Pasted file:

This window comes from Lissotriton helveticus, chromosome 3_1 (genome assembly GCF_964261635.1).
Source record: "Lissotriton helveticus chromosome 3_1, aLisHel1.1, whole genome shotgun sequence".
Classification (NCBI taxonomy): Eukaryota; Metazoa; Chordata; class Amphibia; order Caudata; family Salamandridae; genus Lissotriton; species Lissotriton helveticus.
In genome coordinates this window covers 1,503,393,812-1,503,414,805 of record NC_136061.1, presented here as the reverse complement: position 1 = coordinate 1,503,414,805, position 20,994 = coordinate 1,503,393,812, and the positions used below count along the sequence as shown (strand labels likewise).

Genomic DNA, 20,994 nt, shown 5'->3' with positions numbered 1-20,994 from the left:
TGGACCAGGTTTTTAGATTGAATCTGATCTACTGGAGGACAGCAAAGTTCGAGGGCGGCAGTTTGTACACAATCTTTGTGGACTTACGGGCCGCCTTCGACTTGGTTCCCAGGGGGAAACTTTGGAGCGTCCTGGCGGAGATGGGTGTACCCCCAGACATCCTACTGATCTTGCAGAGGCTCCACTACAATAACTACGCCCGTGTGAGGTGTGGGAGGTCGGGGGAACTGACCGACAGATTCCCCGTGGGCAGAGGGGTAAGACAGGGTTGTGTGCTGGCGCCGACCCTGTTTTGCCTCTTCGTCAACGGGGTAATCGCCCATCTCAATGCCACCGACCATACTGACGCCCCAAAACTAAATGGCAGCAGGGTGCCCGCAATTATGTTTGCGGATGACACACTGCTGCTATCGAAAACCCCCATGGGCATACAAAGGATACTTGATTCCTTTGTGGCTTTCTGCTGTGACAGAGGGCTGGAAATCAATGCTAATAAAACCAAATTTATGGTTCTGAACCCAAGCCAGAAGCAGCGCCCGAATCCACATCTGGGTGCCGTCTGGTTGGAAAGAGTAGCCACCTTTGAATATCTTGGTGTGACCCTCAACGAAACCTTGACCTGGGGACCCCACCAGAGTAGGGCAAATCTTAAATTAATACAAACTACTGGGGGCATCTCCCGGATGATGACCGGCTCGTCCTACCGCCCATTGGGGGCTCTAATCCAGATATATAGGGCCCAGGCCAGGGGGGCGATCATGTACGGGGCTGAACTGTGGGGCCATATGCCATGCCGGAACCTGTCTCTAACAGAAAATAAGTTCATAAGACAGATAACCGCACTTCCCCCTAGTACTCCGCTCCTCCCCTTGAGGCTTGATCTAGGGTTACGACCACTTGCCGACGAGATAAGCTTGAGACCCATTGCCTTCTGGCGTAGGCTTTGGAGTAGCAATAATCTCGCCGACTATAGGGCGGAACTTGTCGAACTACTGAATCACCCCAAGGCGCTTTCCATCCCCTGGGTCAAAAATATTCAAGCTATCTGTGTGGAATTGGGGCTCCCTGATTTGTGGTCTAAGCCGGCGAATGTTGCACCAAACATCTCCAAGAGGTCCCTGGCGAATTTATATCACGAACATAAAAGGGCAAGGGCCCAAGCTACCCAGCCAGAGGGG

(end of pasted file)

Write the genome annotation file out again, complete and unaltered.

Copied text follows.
This window comes from Lissotriton helveticus, chromosome 3_1 (genome assembly GCF_964261635.1).
Source record: "Lissotriton helveticus chromosome 3_1, aLisHel1.1, whole genome shotgun sequence".
Classification (NCBI taxonomy): Eukaryota; Metazoa; Chordata; class Amphibia; order Caudata; family Salamandridae; genus Lissotriton; species Lissotriton helveticus.
In genome coordinates this window covers 1,503,393,812-1,503,414,805 of record NC_136061.1, presented here as the reverse complement: position 1 = coordinate 1,503,414,805, position 20,994 = coordinate 1,503,393,812, and the positions used below count along the sequence as shown (strand labels likewise).

Genomic DNA, 20,994 nt, shown 5'->3' with positions numbered 1-20,994 from the left:
TGGACCAGGTTTTTAGATTGAATCTGATCTACTGGAGGACAGCAAAGTTCGAGGGCGGCAGTTTGTACACAATCTTTGTGGACTTACGGGCCGCCTTCGACTTGGTTCCCAGGGGGAAACTTTGGAGCGTCCTGGCGGAGATGGGTGTACCCCCAGACATCCTACTGATCTTGCAGAGGCTCCACTACAATAACTACGCCCGTGTGAGGTGTGGGAGGTCGGGGGAACTGACCGACAGATTCCCCGTGGGCAGAGGGGTAAGACAGGGTTGTGTGCTGGCGCCGACCCTGTTTTGCCTCTTCGTCAACGGGGTAATCGCCCATCTCAATGCCACCGACCATACTGACGCCCCAAAACTAAATGGCAGCAGGGTGCCCGCAATTATGTTTGCGGATGACACACTGCTGCTATCGAAAACCCCCATGGGCATACAAAGGATACTTGATTCCTTTGTGGCTTTCTGCTGTGACAGAGGGCTGGAAATCAATGCTAATAAAACCAAATTTATGGTTCTGAACCCAAGCCAGAAGCAGCGCCCGAATCCACATCTGGGTGCCGTCTGGTTGGAAAGAGTAGCCACCTTTGAATATCTTGGTGTGACCCTCAACGAAACCTTGACCTGGGGACCCCACCAGAGTAGGGCAAATCTTAAATTAATACAAACTACTGGGGGCATCTCCCGGATGATGACCGGCTCGTCCTACCGCCCATTGGGGGCTCTAATCCAGATATATAGGGCCCAGGCCAGGGGGGCGATCATGTACGGGGCTGAACTGTGGGGCCATATGCCATGCCGGAACCTGTCTCTAACAGAAAATAAGTTCATAAGACAGATAACCGCACTTCCCCCTAGTACTCCGCTCCTCCCCTTGAGGCTTGATCTAGGGTTACGACCACTTGCCGACGAGATAAGCTTGAGACCCATTGCCTTCTGGCGTAGGCTTTGGAGTAGCAATAATCTCGCCGACTATAGGGCGGAACTTGTCGAACTACTGAATCACCCCAAGGCGCTTTCCATCCCCTGGGTCAAAAATATTCAAGCTATCTGTGTGGAATTGGGGCTCCCTGATTTGTGGTCTAAGCCGGCGAATGTTGCACCAAACATCTCCAAGAGGTCCCTGGCGAATTTATATCACGAACATAAAAGGGCAAGGGCCCAAGCTACCCAGCCAGAGGGG